by Rabbi Avi Billet
A poignant Midrash in Ruth Rabba (5:6) argues that had Reuven, Aharon and Boaz known that certain minor kindnesses they performed would be recorded in the Bible for posterity, they might have done things differently. Instead of "planning" to save Yosef, Reuven would have carried Yosef home on his shoulders. Instead of coming alone to greet Moshe on his return from Midian, Aharon would have greeted him with a band. Instead of feeding Ruth enough [grain] until she was satisfied, Boaz would have fed her fattened calves.
Perhaps we can argue that had Yehuda (Bereishit Chapter 38) and King David (Shmuel II 11-12) been aware that their bedroom faux-pas would be recorded for posterity, they would have been more discreet and might not have even succumbed to the evil temptation that caused them to sin.
Yehuda's (unbeknownst) rendezvous with his daughter-in-law Tamar is such a scandal on so many levels, yet there is nonetheless a significant attempt by Chazal (the Rabbis of yesteryear) to whitewash it. The Artscroll Chumash commentary, for example, begins this section with the title, "The moral basis for the story of the union of Tamar and Yehuda."
Suffice it to say, objectively the only moral basis for the events "at the moment they transpired" can be found in Kabbalistic works. In many respects, Tamar's role, unseemly as it looks, is given a lot more credit than Yehuda's role. Yehuda only emerges positively at the end, when he admits Tamar's righteousness, and his own error which caused her to pursue her desperate measures.
Long term, the Tanakh (Bible) vindicates the downsides of the story. Yehuda achieves kingship for his tribe, as the older child born of his union with Tamar, Peretz, continues the line to King David, the eternal father of the royal family, and of the Messiah.
Why does the Torah tell us this story, then, if it takes hundreds of years for us, the readers, to see that everything, in the long term, is really OK?
Because there is a difference between destiny and the here and now. Because there is a difference between right and wrong. And because the Torah does not hide from the truth – sometimes the truth teaches us a model lesson, and sometimes the truth teaches us what not to do.
The story of the deaths of Yehuda's sons, while tragic, informs us that the patriarchs knew of the concept of yibum (the levirate marriage). That Yehuda withheld his third son, Shelah, from wedding Tamar, may reflect negatively or positively on Yehuda, depending on one's perspective. That Tamar felt the need to have Yehuda perform the yibum may also reflect negatively or positively on her, depending on one's perspective.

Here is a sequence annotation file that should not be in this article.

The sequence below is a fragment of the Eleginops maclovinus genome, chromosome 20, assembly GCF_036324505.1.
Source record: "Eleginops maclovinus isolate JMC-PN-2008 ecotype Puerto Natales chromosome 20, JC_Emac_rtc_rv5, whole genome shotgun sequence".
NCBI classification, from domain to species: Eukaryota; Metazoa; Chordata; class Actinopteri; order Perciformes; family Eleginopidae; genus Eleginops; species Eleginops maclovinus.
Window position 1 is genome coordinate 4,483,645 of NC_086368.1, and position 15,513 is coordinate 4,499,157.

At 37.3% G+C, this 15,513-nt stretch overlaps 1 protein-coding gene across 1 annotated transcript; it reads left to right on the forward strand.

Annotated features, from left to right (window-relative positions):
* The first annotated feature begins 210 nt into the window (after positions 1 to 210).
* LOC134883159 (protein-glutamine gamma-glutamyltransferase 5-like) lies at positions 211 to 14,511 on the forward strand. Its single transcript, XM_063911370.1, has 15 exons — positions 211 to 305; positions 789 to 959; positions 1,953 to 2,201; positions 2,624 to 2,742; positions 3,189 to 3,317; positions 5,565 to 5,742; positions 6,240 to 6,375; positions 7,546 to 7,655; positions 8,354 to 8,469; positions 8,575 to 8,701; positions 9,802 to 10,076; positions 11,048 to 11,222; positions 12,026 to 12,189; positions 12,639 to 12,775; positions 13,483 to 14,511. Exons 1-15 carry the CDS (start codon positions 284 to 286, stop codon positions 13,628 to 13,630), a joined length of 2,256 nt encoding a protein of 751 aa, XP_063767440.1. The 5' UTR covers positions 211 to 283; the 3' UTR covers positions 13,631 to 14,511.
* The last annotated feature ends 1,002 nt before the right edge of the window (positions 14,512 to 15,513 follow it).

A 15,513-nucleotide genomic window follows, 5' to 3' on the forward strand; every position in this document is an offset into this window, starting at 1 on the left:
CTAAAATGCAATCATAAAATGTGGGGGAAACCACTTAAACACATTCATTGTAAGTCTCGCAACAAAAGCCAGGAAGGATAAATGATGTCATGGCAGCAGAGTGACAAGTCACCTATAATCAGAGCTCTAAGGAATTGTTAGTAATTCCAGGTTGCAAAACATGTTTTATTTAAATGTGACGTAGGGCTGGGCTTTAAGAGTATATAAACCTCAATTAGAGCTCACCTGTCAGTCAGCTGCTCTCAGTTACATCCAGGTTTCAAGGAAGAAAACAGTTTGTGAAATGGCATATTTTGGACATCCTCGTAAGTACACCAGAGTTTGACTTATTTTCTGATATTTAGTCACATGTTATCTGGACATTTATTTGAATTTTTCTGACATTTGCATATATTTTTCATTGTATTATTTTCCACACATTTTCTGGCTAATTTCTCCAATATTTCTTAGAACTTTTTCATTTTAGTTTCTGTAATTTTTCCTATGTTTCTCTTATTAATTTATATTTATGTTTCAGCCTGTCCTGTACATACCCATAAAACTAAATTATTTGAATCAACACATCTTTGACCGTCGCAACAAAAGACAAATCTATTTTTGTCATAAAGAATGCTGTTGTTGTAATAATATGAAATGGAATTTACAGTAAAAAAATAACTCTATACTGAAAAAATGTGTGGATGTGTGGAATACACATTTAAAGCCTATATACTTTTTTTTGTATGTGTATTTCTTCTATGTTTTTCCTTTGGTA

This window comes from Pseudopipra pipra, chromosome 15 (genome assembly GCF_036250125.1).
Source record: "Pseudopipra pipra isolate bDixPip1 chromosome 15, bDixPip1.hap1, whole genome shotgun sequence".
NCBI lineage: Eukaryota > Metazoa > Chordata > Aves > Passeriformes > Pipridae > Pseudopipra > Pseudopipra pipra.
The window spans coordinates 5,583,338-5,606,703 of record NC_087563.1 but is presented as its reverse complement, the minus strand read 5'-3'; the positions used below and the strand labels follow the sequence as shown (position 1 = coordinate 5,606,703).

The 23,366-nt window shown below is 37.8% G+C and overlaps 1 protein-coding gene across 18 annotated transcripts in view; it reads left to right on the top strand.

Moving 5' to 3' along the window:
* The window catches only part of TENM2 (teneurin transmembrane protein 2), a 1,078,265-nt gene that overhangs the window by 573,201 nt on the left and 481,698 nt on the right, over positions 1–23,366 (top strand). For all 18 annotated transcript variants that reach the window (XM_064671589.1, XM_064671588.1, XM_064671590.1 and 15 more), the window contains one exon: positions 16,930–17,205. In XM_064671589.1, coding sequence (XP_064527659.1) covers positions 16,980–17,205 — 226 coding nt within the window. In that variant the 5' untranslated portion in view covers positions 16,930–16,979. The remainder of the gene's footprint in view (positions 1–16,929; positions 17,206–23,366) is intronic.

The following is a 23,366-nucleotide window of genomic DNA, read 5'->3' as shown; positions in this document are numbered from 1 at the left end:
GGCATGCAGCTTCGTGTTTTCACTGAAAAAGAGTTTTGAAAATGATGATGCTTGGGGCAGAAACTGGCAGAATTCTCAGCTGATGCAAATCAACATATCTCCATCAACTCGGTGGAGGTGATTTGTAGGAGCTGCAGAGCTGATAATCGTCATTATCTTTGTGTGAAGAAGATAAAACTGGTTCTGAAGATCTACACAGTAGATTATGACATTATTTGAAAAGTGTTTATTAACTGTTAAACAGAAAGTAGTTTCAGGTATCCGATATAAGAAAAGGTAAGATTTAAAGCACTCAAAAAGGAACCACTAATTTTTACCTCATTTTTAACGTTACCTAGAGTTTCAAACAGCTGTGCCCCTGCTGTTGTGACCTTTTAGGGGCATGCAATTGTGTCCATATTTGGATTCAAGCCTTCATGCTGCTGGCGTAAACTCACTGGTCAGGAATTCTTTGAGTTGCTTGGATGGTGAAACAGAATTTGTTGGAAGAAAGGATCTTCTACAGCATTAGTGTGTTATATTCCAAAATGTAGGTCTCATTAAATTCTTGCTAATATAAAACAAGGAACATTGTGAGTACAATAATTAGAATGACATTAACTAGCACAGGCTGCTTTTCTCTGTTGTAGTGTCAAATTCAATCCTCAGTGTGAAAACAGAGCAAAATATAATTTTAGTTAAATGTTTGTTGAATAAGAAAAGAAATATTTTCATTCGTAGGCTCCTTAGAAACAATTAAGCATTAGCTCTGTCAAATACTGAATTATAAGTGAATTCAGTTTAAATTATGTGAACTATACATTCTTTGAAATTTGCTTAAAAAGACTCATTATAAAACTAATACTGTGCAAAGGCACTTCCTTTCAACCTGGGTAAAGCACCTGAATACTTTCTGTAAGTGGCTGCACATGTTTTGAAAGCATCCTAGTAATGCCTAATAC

Last week, one of the publications of students of Yeshiva University posted a short story online that caused quite a stir. As the plot of the story did not jive with the values of the institution, many found it offensive, and wrong to appear under the name of Yeshiva University. Some argued that "freedom of expression" should allow for objectionable content to appear. I am of the opinion that students can write what they want, but should find different venues to print particular pieces that might reflect poorly on the institution – we are, after all, referring to a Yeshiva, and an institution that represents Torah and a commitment to halakhic Judaism.
One comment on the online posting of the story in question said, "I don't understand why people are so upset. I can find much more graphic sexual activity in the tanach and that may I remind you was written by God."
This is the problem. Because "God wrote about it" means everyone has a free pass to write about these kinds of outside-of-marriage encounters? "God writing about it," so to speak, is an example of the Divine using unique judgment to share what we need to know about, and to avoid sharing the stories we need not know about.
The difference between the Torah's tales and creative writing is that the human heroes of the Bible recognized their errors, felt shame even before they were caught, and even admitted their mistakes in a public forum.
People today who engage in the sins of this variety may or may not recognize their errors, or feel shame before being caught, and rarely admit publicly that they made a mistake (the author of the story in question is "Anonymous"). Even if they personally feel they've made a mistake, they might keep it between themselves and God for the rest of their lives.
Yehuda didn't excuse his behavior either, neither blaming it on his society, culture, or even the fact that he felt lonely after the death of his wife.
Without going through moral justifications, some of the lessons that come out of the story include: the need to be truthful, to follow up on a promise, not to embarrass someone (Bava Metzia 59a), to look out for yourself, to create your own destiny, to admit your mistakes. You hope God will justify your choices in good time, but in the here and now, we must make every effort to do what's right the first time.